First layer 302, second layer 304, and third layer 306 are impregnated with a polyimide resin suitable for enhancing durability and lowering the coefficient of friction of bearing element 300. Suitable polyimide resins include NR-150, commercially available from E. I. duPont de Nemours and Company, Wilmington, Del., MVK-19, commercially available from Maverick Corporation, Cincinnati, Ohio, Xylan 1010, commercially available from Whitford Corporation, West Chester, Pa., Skybond-703, commercially available from I.S.T. America, Chula Vista, Calif., and PMR-15, commercially available from Cytec Industries, Inc., West Paterson, N.J.
To form bearing element 300, a polyimide resin is impregnated into first layer 302, second layer 304, and third layer 306 and then cured. First layer 310, second layer 312, and third layer 314 are placed in contact with each other and are then bonded together to form bearing component 300.
Additionally, Teflon powder may be added to the polyimide resin to provide increased durability and lower the coefficient of friction for bearing component 300. A final coating of the polyimide resin containing Teflon powder, MoS2 particles, or combinations thereof may also be utilized to further enhance the durability and lower the coefficient of friction of bearing component 300. Alternatively, first layer 302, second layer 304, and third layer 306 may be plasma etched prior to being impregnated with the polyimide resin to enhance bonding of the resin to bearing component 300.
The glass fibers utilized to form first layer 302, second layer 304, and third layer 306 are typically coated with a sizing material, such as an epoxy. The sizing material may be replaced with other suitable materials, such as silane. Alternatively, the glass fibers utilized to form first layer 310, second layer 312, and third layer 314 may be replaced with quartz fibers.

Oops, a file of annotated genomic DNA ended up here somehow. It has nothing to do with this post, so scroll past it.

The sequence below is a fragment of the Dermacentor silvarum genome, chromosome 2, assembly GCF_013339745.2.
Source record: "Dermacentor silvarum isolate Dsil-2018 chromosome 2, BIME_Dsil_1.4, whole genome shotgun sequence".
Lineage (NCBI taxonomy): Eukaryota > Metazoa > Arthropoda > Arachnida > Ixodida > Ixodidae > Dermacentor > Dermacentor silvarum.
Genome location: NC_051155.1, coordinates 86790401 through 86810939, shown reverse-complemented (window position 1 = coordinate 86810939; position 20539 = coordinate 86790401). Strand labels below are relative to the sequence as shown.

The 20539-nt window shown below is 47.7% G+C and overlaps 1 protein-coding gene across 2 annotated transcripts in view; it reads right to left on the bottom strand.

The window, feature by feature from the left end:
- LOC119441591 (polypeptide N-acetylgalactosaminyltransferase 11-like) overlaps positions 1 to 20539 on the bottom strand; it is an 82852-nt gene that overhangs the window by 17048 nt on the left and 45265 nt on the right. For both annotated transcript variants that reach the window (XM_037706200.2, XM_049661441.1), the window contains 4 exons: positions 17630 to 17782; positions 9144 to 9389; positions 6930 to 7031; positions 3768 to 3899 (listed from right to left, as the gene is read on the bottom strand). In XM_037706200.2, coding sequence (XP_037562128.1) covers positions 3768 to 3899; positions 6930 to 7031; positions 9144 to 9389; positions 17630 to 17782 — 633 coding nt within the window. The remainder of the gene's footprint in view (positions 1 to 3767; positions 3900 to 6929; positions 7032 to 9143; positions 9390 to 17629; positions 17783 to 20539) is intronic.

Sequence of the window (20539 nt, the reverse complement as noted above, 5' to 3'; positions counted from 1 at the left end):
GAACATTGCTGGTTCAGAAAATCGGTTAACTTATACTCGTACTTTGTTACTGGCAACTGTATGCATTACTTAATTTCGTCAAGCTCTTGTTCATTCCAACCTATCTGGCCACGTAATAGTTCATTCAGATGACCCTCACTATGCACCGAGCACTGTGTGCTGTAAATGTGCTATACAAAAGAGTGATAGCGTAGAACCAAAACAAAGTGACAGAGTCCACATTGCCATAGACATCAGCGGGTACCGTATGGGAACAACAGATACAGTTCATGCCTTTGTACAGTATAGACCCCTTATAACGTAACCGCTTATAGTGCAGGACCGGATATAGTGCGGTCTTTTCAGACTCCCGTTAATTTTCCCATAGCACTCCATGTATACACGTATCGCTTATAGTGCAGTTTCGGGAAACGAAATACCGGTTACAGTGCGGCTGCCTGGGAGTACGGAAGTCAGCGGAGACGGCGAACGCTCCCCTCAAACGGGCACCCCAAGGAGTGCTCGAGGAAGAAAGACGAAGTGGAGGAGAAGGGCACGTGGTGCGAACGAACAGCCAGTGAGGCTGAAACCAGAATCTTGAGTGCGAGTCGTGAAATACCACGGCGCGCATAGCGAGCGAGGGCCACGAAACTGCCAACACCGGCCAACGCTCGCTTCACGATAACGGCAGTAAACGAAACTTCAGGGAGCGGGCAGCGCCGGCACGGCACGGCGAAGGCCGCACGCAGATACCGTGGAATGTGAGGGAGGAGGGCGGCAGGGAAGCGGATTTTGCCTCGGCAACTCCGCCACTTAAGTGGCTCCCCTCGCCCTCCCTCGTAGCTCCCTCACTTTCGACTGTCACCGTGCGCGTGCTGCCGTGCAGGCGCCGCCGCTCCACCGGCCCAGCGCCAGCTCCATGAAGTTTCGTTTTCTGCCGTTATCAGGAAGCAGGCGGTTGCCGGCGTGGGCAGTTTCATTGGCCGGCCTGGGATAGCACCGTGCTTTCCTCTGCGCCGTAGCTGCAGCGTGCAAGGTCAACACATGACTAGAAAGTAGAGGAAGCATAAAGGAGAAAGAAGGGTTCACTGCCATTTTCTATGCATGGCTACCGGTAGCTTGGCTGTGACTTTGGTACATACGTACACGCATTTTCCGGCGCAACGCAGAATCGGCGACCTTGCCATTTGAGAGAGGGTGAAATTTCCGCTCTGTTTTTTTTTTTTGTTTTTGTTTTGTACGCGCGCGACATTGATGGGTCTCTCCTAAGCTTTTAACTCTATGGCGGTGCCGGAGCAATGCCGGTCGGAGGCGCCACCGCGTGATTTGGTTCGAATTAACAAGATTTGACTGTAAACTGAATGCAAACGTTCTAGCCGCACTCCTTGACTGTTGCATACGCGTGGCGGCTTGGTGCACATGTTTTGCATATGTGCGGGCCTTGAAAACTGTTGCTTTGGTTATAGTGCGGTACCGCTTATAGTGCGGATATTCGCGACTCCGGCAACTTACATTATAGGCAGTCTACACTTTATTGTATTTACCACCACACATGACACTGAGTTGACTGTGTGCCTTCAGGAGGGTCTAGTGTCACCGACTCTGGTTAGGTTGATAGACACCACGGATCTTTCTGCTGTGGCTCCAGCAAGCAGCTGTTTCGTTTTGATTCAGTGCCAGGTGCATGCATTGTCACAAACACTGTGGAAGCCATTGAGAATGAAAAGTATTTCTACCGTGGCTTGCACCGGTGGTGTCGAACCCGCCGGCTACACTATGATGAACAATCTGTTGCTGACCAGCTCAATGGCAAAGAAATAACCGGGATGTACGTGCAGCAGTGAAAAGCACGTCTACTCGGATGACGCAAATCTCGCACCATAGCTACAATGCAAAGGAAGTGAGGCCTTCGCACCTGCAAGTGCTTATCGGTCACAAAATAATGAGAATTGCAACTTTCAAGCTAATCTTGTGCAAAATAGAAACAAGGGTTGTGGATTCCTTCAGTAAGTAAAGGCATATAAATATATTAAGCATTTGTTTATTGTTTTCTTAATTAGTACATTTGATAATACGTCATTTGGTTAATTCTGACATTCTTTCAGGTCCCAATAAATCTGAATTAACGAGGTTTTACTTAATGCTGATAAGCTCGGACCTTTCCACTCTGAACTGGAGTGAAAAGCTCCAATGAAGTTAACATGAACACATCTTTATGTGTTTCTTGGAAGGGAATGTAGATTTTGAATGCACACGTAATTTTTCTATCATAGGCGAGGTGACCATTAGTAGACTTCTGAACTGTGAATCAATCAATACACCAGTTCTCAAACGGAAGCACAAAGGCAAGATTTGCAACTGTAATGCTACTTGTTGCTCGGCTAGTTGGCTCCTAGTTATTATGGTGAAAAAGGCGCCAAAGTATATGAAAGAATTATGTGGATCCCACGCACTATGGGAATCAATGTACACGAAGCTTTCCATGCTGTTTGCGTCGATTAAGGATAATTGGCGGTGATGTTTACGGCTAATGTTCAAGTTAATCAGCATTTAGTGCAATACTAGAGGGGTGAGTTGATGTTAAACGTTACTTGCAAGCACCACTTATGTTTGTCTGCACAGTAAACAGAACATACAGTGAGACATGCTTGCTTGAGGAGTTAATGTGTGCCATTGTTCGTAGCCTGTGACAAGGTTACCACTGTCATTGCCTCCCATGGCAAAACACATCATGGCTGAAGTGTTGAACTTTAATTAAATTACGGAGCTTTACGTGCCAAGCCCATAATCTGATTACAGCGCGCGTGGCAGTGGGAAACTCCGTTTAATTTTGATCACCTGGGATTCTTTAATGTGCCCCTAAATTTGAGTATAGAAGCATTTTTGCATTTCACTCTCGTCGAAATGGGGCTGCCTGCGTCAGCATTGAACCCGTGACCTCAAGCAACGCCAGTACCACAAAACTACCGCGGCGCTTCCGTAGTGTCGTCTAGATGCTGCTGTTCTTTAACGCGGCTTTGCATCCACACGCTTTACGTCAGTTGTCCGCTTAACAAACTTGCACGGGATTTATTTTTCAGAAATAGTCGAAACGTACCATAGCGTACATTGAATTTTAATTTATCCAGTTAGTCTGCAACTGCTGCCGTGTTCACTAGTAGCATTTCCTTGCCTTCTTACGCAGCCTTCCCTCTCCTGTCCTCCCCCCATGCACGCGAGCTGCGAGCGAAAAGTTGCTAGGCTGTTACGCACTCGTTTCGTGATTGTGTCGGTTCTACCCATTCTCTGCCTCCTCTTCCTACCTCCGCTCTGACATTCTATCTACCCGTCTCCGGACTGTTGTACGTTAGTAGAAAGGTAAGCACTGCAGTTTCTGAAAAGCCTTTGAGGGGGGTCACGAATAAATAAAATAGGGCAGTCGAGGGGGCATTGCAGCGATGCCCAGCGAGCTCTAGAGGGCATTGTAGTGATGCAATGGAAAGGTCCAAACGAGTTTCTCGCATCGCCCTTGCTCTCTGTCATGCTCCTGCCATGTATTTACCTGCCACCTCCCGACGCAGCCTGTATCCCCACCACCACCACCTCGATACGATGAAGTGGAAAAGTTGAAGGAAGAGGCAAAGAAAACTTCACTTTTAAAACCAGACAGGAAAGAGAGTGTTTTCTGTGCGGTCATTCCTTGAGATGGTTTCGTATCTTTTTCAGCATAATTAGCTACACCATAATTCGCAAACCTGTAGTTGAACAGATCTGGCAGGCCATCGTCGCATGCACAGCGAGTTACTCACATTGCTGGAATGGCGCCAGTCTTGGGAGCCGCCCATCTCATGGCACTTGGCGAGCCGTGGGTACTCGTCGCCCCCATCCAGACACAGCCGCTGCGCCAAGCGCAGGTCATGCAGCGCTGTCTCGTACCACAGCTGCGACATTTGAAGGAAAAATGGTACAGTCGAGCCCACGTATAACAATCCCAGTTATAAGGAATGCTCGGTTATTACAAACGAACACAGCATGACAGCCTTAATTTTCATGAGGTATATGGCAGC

The bearing assembly significantly restricts airflow through the stator casing, thus leading to a longer and improved service life for the variable vane assembly. Since air leaks are reduced or prevented through the opening, the turbine engine has an increased efficiency. Further, the overhaul costs of the turbine engine in general, and specifically the compressor, will be reduced since contact between the casing, the variable vane, and the spacer is substantially reduced, or eliminated.
From the preceding description of various embodiments of the present invention, it is evident that the objects of the invention are attained. Although the invention has been described and illustrated in detail, it is to be clearly understood that the same is intended by way of illustration and example only and is not to be taken by way of limitation. Accordingly, the spirit and scope of the invention are to be limited only by the terms of the appended claims.
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|U.S. Classification||29/898.055, 428/549, 384/300, 384/908, 508/104, 428/551, 384/911, 29/888.3, 29/898.1, 29/898.054, 508/105|
|International Classification||F16J15/16, F16C33/18, F04D29/02, F04D29/08, F01D17/16|
|Cooperative Classification||Y10T428/12049, Y10T428/12035, Y10T29/4967, Y10T29/49702, Y10T29/49297, Y10T29/49668, Y10S384/911, Y10S384/908, F04D29/023, F01D17/162, F04D29/083|
|European Classification||F04D29/02C, F01D17/16B, F04D29/08C|
|Jan 19, 2009||REMI||Maintenance fee reminder mailed|
|Jul 12, 2009||LAPS||Lapse for failure to pay maintenance fees|
|Sep 1, 2009||FP||Expired due to failure to pay maintenance fee|
Effective date: 20090712